Finding out what matched
Suppose that in the above example we wanted not only to know whether there was a match with a(0|1)b, but also to know what matched the (0|1) part -- i.e. did we get a zero or a one in there? In Perl we can refer to the string that matched a parenthesized part of a regular expression by $n, where the left parenthesis of the expression is the nth opening parenthesis of the regular expression. In the above, there is only one open paren, so $1 refers to the string that matched the (0|1). This is just a variable that we can print, or test or do whatever with in Perl. Ex2.pl
#!/usr/bin/perl
#######################################################################
# PROGRAM: This program reads input and prints "MATCH!" for each line #
# containing "b0b" or "b1b", and "NO MATCH!" for each line that       #
# doesn't.  When a match is found, the program also tells you what    #
# the bit in between the b's was.                                     #
#######################################################################

# Loop over each line of input
while(<>)
{
  # Parse line (the "$_" variable containins the current line)
  $match_query = $_ =~ /b(0|1)b/x;

  # Print "MATCH!" or "NO MATCH!"
  if ($match_query)
  {
    print "MATCH! Bit was: $1\n";
  }
  else
  {
    print "NO MATCH!\n";
  }
}

Notice now that in the print statement $1 appears in the string to print. The value of the variable $1 will get substituted in when we go to print. Copy this program and run it on some test input. What do you get for "and another thing b3b is that", and what do you get for "a0abcd3c1cb1bxac".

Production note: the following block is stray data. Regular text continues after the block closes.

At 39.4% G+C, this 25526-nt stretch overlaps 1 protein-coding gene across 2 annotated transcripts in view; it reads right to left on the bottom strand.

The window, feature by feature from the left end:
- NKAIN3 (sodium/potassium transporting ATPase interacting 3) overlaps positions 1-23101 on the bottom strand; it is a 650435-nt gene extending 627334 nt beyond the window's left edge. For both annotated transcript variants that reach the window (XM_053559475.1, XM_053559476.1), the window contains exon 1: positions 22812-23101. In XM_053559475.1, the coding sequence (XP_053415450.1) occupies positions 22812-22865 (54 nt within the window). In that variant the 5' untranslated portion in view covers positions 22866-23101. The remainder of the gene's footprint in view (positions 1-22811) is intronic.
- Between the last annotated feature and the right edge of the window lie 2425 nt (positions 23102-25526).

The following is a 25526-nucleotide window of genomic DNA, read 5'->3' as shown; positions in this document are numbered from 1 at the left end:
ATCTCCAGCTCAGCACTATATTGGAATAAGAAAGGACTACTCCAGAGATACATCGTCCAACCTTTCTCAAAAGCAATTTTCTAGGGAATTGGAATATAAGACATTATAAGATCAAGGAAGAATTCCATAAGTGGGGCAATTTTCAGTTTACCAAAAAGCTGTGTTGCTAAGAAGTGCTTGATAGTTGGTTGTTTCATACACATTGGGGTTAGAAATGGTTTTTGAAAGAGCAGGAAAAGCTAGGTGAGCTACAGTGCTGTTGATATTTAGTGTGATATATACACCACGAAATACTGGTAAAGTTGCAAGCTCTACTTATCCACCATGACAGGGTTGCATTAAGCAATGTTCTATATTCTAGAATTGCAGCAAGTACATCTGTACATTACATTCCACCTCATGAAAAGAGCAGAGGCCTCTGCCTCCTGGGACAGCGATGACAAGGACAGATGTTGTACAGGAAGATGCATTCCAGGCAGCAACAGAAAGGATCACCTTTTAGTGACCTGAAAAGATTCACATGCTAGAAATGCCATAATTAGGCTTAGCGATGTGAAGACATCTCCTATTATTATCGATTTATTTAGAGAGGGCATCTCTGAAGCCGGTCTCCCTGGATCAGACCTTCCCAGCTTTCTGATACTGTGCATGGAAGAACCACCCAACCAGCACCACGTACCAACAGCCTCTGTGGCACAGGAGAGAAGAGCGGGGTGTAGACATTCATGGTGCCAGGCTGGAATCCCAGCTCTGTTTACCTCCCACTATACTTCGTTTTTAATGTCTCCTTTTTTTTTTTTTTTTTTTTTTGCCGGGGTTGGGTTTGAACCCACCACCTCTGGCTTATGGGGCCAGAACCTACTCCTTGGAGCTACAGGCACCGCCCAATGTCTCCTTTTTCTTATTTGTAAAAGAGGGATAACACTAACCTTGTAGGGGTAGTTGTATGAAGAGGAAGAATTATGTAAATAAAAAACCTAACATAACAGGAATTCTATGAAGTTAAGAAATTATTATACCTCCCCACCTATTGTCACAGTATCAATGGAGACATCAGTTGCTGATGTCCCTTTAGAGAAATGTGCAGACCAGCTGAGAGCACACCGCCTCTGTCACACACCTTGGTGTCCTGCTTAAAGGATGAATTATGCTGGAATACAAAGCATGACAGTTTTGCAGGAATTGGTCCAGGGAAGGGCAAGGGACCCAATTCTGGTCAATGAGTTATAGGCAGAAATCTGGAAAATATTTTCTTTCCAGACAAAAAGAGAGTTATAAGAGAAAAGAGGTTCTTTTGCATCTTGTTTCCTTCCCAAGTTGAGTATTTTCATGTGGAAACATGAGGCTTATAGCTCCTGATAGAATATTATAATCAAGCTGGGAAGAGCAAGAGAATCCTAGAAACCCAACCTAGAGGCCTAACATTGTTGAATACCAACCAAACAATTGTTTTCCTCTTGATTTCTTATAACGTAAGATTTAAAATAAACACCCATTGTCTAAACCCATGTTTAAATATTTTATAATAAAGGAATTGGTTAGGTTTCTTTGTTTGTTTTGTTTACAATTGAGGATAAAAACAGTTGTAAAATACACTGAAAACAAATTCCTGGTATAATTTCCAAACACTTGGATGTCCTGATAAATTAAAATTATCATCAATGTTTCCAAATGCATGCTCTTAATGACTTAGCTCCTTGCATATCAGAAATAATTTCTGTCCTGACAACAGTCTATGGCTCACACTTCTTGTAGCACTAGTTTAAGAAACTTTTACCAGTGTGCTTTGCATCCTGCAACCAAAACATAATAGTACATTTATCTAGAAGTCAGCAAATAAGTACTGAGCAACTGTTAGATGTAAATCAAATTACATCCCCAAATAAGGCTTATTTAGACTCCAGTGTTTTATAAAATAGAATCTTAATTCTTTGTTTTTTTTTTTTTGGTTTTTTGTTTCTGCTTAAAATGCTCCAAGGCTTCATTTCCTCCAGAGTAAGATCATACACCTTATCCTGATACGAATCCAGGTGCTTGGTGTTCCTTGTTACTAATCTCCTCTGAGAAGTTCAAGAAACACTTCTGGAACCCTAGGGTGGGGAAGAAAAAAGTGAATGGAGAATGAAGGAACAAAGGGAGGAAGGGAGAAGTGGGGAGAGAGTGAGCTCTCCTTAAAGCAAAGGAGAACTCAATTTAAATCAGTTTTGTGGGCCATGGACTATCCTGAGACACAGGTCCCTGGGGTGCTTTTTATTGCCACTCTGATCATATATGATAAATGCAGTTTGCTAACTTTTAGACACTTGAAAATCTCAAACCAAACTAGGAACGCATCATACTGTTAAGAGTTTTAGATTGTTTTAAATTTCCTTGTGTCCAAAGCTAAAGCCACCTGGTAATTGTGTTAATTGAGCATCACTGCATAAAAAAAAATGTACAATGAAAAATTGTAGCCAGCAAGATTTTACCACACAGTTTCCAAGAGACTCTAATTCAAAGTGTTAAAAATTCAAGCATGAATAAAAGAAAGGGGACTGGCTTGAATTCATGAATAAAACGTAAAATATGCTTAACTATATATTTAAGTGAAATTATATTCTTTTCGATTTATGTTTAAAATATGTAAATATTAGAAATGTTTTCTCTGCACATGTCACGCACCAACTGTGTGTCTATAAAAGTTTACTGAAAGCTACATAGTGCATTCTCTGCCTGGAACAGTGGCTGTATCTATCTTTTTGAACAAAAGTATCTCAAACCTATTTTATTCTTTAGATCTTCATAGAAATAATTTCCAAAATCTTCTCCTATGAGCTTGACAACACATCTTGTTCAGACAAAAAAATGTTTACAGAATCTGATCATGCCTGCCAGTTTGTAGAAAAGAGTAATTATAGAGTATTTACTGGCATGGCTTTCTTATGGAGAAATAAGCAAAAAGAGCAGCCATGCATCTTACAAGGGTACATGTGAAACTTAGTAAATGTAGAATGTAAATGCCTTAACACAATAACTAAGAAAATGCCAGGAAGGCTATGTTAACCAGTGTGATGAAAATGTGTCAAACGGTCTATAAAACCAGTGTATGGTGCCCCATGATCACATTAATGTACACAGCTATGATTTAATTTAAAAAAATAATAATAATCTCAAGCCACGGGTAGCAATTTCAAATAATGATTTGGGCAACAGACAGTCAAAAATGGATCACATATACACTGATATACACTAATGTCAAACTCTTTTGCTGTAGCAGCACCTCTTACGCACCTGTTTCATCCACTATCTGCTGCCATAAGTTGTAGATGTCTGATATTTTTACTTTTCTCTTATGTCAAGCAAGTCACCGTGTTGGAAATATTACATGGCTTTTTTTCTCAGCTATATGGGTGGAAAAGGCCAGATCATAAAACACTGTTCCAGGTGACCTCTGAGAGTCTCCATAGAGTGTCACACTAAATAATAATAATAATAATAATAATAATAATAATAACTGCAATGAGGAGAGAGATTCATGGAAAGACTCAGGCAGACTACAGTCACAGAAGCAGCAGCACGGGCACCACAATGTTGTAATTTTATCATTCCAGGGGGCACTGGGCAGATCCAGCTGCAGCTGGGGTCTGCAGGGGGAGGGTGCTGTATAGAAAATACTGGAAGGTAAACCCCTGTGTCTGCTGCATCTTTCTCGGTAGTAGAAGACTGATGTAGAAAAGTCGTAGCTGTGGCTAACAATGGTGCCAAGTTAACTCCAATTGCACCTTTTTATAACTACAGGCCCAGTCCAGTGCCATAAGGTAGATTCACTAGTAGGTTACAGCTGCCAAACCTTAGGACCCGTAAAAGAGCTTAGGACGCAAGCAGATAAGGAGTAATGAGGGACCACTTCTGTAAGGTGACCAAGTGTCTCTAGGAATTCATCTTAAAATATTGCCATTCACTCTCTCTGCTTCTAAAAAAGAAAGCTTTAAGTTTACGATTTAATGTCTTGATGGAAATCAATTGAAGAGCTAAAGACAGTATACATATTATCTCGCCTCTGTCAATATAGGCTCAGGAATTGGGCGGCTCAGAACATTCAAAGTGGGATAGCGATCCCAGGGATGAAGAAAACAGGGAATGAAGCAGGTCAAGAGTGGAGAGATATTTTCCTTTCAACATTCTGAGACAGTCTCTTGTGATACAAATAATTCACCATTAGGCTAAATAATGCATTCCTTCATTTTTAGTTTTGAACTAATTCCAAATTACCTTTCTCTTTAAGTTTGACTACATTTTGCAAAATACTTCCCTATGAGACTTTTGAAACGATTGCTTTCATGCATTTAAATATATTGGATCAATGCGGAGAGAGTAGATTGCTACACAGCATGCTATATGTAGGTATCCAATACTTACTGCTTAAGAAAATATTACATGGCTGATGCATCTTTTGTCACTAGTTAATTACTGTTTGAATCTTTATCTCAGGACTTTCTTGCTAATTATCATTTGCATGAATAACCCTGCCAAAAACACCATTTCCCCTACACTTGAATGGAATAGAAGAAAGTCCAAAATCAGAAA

Finding out what matched: Part II
When you have a complicated regular expression, with lots of things in ( )s you have to count opening parentheses to determine what number n to use in $n. In the following example, we have two parenthesized subexpressions, each matching a different part of the string. Ex3.pl
#!/usr/bin/perl
#######################################################################
# PROGRAM: This program prints "MATCH!" or "NO MATCH!" dependiing on
# whether or not a line contains a string like "<67B>", i.e. number
# followed by A or B, all in <>'s and without spaces.  When a match is
# found, the numeric and letter values are printed out.
#######################################################################

# Loop over each line of input
while(<>)
{
  # Parse line (the "$_" variable containins the current line)
  $match_query = $_ =~ /<([0-9]*)(A|B)>/x;

  # Print "MATCH!" or "NO MATCH!"
  if ($match_query)
  {
    print "MATCH! Value was: ($1,$2)\n";
  }
  else
  {
    print "NO MATCH!\n";
  }
}

Copy this program and try it on input like this:

The secret key <456 B> is
hidden <B678> in <007B> this 
document somewhere 56A but you'll never
find <22B it.
	
Sometimes parens are nested and things get complicated. For example, consider the expression E = x( letter(a|b)+ | number(0|1)+ )y. This is matched by strings like xletteraaby and xnumber1010y. In the first case, $1 = "letteraab", $2 = "aab", and $3 = "". In the second case, $1 = "number1010", $2 = "", and $3 = "1010". Do you see why?

Note: It's okay to put redundant parentheses around parts of your regular expression just so you can use a $n to refer back to whatever matched them.

Perl Regular Expression Extras
Problem 1